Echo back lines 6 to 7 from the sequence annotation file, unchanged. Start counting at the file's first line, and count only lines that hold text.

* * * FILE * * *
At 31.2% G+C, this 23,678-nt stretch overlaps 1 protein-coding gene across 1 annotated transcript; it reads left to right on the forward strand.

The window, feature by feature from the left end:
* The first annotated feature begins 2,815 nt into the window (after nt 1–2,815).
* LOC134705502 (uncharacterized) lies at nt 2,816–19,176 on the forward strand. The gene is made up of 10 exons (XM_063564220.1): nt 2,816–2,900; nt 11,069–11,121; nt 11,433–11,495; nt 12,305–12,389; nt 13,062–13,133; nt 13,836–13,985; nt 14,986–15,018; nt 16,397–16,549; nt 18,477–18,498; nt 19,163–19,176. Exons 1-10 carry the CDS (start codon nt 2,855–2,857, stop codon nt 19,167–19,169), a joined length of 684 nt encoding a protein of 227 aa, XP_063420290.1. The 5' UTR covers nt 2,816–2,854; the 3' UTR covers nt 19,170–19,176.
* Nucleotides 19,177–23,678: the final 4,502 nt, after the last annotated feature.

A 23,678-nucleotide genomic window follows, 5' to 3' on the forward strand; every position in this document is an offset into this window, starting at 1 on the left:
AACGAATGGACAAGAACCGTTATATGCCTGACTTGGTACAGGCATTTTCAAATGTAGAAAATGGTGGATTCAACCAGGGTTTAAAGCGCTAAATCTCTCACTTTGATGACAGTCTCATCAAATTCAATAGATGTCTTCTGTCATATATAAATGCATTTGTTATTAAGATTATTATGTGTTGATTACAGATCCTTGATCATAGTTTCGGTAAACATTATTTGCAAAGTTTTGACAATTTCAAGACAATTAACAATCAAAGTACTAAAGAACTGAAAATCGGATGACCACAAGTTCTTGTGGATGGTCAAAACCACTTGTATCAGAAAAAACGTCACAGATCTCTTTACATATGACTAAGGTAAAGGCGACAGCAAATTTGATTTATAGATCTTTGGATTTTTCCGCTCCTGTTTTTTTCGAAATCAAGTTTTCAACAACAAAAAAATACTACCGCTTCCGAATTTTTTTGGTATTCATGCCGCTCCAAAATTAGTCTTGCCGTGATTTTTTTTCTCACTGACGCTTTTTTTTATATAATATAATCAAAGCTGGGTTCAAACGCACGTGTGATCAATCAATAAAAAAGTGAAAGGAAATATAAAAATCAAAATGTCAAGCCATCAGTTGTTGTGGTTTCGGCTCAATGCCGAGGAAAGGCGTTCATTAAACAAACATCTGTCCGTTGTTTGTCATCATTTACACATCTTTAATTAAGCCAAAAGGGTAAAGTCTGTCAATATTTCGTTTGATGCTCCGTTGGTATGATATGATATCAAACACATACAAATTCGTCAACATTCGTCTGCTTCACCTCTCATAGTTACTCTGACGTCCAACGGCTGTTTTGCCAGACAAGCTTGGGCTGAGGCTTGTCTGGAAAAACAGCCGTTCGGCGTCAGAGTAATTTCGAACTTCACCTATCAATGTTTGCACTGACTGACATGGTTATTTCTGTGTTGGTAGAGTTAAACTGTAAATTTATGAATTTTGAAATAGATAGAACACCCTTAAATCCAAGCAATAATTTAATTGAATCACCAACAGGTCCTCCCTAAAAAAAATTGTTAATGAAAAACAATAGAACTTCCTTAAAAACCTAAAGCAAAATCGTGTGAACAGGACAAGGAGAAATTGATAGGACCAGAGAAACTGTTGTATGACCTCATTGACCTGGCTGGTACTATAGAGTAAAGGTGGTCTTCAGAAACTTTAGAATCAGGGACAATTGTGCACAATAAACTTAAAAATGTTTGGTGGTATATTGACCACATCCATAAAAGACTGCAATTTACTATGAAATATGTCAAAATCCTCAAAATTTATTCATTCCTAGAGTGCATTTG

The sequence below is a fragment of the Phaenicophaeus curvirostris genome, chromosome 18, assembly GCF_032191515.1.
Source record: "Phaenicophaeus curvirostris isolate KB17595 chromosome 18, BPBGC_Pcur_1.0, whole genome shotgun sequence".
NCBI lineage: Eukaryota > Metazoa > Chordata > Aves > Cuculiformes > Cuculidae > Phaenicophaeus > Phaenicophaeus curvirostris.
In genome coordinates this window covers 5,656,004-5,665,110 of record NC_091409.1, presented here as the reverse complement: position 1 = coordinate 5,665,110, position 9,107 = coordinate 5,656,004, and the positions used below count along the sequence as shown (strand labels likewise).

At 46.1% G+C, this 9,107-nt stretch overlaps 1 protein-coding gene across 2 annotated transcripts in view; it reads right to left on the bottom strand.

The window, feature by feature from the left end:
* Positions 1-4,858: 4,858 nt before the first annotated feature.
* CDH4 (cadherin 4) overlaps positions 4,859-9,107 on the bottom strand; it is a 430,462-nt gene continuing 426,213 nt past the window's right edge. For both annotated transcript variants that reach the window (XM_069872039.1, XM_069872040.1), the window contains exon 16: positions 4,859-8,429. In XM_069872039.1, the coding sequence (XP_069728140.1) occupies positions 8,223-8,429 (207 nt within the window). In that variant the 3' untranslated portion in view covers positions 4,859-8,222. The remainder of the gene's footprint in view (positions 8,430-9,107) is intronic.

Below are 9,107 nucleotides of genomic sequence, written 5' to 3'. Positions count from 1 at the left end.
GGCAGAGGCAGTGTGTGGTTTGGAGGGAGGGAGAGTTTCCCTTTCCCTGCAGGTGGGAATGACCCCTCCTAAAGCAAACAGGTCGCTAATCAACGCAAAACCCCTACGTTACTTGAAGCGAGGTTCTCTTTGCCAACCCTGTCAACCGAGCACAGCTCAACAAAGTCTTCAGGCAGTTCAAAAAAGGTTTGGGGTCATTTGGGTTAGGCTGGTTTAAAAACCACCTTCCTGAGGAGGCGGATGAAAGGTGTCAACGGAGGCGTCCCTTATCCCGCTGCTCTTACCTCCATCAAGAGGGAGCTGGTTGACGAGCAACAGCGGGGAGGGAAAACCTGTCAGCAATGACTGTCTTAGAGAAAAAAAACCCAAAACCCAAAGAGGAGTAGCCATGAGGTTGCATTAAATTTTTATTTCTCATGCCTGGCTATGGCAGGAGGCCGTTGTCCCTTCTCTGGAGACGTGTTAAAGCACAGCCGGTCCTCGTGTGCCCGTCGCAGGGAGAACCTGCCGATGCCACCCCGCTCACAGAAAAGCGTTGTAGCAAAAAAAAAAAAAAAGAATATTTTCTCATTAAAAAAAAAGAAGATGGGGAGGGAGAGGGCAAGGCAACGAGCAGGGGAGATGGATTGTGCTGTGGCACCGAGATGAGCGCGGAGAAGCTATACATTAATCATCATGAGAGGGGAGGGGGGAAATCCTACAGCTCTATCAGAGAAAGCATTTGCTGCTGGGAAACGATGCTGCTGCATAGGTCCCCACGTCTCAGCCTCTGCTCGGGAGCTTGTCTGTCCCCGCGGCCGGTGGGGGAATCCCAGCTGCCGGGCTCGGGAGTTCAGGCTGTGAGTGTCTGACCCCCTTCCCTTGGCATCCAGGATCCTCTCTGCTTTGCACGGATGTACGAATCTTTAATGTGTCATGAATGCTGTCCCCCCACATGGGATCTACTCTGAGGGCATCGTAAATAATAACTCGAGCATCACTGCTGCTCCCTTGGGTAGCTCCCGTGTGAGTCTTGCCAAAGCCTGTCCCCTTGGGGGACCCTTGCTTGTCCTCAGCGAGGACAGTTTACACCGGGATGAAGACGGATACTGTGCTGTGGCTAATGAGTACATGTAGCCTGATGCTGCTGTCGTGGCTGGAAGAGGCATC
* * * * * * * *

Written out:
A 23,678-nucleotide genomic window follows, 5' to 3' on the forward strand; every position in this document is an offset into this window, starting at 1 on the left:
AACGAATGGACAAGAACCGTTATATGCCTGACTTGGTACAGGCATTTTCAAATGTAGAAAATGGTGGATTCAACCAGGGTTTAAAGCGCTAAATCTCTCACTTTGATGACAGTCTCATCAAATTCAATAGATGTCTTCTGTCATATATAAATGCATTTGTTATTAAGATTATTATGTGTTGATTACAGATCCTTGATCATAGTTTCGGTAAACATTATTTGCAAAGTTTTGACAATTTCAAGACAATTAACAATCAAAGTACTAAAGAACTGAAAATCGGATGACCACAAGTTCTTGTGGATGGTCAAAACCACTTGTATCAGAAAAAACGTCACAGATCTCTTTACATATGACTAAGGTAAAGGCGACAGCAAATTTGATTTATAGATCTTTGGATTTTTCCGCTCCTGTTTTTTTCGAAATCAAGTTTTCAACAACAAAAAAATACTACCGCTTCCGAATTTTTTTGGTATTCATGCCGCTCCAAAATTAGTCTTGCCGTGATTTTTTTTCTCACTGACGCTTTTTTTTATATAATATAATCAAAGCTGGGTTCAAACGCACGTGTGATCAATCAATAAAAAAGTGAAAGGAAATATAAAAATCAAAATGTCAAGCCATCAGTTGTTGTGGTTTCGGCTCAATGCCGAGGAAAGGCGTTCATTAAACAAACATCTGTCCGTTGTTTGTCATCATTTACACATCTTTAATTAAGCCAAAAGGGTAAAGTCTGTCAATATTTCGTTTGATGCTCCGTTGGTATGATATGATATCAAACACATACAAATTCGTCAACATTCGTCTGCTTCACCTCTCATAGTTACTCTGACGTCCAACGGCTGTTTTGCCAGACAAGCTTGGGCTGAGGCTTGTCTGGAAAAACAGCCGTTCGGCGTCAGAGTAATTTCGAACTTCACCTATCAATGTTTGCACTGACTGACATGGTTATTTCTGTGTTGGTAGAGTTAAACTGTAAATTTATGAATTTTGAAATAGATAGAACACCCTTAAATCCAAGCAATAATTTAATTGAATCACCAACAGGTCCTCCCTAAAAAAAATTGTTAATGAAAAACAATAGAACTTCCTTAAAAACCTAAAGCAAAATCGTGTGAACAGGACAAGGAGAAATTGATAGGACCAGAGAAACTGTTGTATGACCTCATTGACCTGGCTGGTACTATAGAGTAAAGGTGGTCTTCAGAAACTTTAGAATCAGGGACAATTGTGCACAATAAACTTAAAAATGTTTGGTGGTATATTGACCACATCCATAAAAGACTGCAATTTACTATGAAATATGTCAAAATCCTCAAAATTTATTCATTCCTAGAGTGCATTTG